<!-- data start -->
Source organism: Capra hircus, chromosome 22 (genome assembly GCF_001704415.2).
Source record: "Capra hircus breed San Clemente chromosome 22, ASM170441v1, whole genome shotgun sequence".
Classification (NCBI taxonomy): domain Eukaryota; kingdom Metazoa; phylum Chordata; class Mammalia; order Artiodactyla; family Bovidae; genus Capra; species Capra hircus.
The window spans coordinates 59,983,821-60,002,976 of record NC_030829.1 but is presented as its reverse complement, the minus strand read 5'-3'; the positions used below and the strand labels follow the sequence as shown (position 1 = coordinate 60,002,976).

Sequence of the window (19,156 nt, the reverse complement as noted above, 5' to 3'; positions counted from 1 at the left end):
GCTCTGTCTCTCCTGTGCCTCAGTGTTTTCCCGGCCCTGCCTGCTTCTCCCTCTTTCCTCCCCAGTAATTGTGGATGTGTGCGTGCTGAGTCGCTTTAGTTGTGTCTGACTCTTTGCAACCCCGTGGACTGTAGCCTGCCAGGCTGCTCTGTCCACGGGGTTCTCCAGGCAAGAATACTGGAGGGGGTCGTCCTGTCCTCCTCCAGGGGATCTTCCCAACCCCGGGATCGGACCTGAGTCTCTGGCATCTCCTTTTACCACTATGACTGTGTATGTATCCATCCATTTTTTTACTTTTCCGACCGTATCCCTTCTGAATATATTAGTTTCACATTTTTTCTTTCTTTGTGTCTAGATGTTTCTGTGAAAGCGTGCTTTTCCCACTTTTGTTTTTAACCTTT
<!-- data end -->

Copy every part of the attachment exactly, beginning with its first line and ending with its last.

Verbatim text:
Source organism: Capra hircus, chromosome 22 (genome assembly GCF_001704415.2).
Source record: "Capra hircus breed San Clemente chromosome 22, ASM170441v1, whole genome shotgun sequence".
Classification (NCBI taxonomy): domain Eukaryota; kingdom Metazoa; phylum Chordata; class Mammalia; order Artiodactyla; family Bovidae; genus Capra; species Capra hircus.
The window spans coordinates 59,983,821-60,002,976 of record NC_030829.1 but is presented as its reverse complement, the minus strand read 5'-3'; the positions used below and the strand labels follow the sequence as shown (position 1 = coordinate 60,002,976).

Sequence of the window (19,156 nt, the reverse complement as noted above, 5' to 3'; positions counted from 1 at the left end):
GCTCTGTCTCTCCTGTGCCTCAGTGTTTTCCCGGCCCTGCCTGCTTCTCCCTCTTTCCTCCCCAGTAATTGTGGATGTGTGCGTGCTGAGTCGCTTTAGTTGTGTCTGACTCTTTGCAACCCCGTGGACTGTAGCCTGCCAGGCTGCTCTGTCCACGGGGTTCTCCAGGCAAGAATACTGGAGGGGGTCGTCCTGTCCTCCTCCAGGGGATCTTCCCAACCCCGGGATCGGACCTGAGTCTCTGGCATCTCCTTTTACCACTATGACTGTGTATGTATCCATCCATTTTTTTACTTTTCCGACCGTATCCCTTCTGAATATATTAGTTTCACATTTTTTCTTTCTTTGTGTCTAGATGTTTCTGTGAAAGCGTGCTTTTCCCACTTTTGTTTTTAACCTTT